This social connection is part of a key function of our brains: making sense of human behaviour, a large part of which is
evaluating movement within us and around us.
Movement is irresistible
Major parts of the brain are mainly concerned with movement and sending motor commands to our muscles so that our bodies can function and we can move as we need to for survival.
The brain is highly stimulated by motion, body language, facial expression, gestures — all the motor perceptions that could affect survival and our success in social settings. These elements combine in the “Swan Lake” experience.
But we’re not only visually pulled to the movements of others. We feel them, in some small way, in our bodies. According to the mirror system theory, our brain automatically mimics other people’s actions through its motor system.
When a dancer leaps or turns, we may empathetically feel a soaring sensation in response.
Many scientists believe we map other people’s actions into our own somatosensory system, which conveys sensation through the brain and body and helps us empathize with others. This allows us to take in a performer’s separate motions as one psychologically rich phrase. A series of jumps becomes an expression of yearning, because we automatically grasp the emotion attached to it. Even in the wordless art of dance, with our brain’s capacity for empathy we can begin to discover meaning — and a story.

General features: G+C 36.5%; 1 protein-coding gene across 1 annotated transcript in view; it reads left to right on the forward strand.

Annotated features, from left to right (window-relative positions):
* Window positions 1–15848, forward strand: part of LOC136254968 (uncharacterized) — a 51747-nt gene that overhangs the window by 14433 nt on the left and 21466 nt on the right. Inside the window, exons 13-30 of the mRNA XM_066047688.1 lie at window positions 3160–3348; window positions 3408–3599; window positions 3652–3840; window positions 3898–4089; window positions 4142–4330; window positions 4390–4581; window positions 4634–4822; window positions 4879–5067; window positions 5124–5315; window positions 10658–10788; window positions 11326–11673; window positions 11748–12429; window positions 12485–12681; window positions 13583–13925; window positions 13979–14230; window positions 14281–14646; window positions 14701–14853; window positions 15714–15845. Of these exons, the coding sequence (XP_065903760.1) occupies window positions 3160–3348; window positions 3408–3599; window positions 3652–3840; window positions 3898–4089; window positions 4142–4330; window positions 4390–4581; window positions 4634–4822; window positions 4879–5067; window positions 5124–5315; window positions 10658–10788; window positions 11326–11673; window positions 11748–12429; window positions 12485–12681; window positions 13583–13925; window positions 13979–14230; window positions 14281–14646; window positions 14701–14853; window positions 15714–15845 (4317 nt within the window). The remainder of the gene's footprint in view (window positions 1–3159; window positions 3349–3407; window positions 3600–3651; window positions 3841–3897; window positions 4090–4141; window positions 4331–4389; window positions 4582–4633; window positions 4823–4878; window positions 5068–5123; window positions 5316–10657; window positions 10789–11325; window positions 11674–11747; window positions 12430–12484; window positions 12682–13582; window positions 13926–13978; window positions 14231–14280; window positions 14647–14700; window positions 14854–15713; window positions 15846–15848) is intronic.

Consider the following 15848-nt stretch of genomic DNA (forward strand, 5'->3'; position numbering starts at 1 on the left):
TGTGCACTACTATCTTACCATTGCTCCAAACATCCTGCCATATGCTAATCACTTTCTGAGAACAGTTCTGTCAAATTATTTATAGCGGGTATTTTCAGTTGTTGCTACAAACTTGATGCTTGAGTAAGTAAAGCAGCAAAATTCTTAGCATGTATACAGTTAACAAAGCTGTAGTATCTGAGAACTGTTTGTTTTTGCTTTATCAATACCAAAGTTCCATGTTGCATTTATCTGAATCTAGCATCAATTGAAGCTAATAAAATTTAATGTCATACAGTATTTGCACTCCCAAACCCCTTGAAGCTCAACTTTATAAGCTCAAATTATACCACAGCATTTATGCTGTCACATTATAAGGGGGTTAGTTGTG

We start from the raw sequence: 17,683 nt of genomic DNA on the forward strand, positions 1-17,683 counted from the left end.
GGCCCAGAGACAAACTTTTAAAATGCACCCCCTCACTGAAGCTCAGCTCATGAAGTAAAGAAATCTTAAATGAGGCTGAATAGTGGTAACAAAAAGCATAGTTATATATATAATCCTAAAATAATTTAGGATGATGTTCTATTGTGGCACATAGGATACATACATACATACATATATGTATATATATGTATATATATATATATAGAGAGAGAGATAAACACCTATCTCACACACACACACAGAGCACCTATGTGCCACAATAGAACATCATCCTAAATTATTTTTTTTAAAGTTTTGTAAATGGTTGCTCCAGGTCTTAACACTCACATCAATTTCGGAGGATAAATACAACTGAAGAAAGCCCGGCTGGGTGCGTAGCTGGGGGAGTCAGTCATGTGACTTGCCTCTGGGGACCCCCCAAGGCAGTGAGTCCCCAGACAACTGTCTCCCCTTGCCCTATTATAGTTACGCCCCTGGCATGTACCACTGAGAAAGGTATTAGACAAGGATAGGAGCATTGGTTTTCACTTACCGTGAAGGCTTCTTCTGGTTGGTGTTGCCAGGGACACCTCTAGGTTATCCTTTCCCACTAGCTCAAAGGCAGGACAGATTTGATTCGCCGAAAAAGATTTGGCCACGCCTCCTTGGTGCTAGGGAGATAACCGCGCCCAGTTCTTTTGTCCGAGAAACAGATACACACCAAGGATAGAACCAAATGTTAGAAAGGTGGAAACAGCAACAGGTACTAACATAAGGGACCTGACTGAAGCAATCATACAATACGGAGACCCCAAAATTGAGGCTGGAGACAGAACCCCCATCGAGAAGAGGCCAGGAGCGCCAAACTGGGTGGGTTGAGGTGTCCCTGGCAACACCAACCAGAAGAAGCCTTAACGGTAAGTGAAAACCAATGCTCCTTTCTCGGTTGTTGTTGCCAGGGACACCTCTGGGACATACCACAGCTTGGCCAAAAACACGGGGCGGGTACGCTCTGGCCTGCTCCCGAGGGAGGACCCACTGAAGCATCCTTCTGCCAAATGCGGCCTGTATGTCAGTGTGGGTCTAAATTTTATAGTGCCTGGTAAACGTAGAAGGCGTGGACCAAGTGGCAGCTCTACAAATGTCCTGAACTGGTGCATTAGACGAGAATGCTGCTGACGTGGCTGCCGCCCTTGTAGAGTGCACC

We’re pulled in by a story
A narrative conveys information from one person’s brain to another’s in an effective way. We can learn vicariously through another’s experience from a safe space, without really being involved, which is why storytelling is so powerful. We embark on a journey constructed by someone else and, as we see in “Swan Lake,” we can empathize with what the characters go through without suffering the full force of fresh heartbreak.
“Swan Lake” tells a rather straightforward story of good vs. evil. It centers on Princess Odette, who has been put under a spell and must live a double life as a swan by day, woman by night, until she finds true love. Prince Siegfried pledges himself to her, but he breaks his vow when a seductive villainess named Odile, also known as the “Black Swan,” fools him into betraying Odette.
The ballet ends in tragedy — and paradoxically, we like that.
Research shows we tend to empathize more with characters in sad stories, and this may trigger hormones related to consoling and bonding.
Going back to the brain bonus of being in an audience, sharing a strong emotional experience with others connects us and makes us feel good.
The logic of art is a neural turn-on
Scientists studying various aspects of the arts believe certain components especially excite the brain. Neuroscientist V.S. Ramachandran proposes several universal laws of art, or common patterns found in artworks across time and cultures. These principles powerfully activate our visual centers. In theory, they tap into evolved survival responses. Among those found in “Swan Lake” are isolation, contrast and metaphor.
Isolation: Singling out one element helps the brain block other sensory information and focus attention. This magnifies our emotional reaction, especially when the element is simplified to bare essentials. Odette is set apart from the rest of the cast, and she is recognizable as a swan with just a few gestures.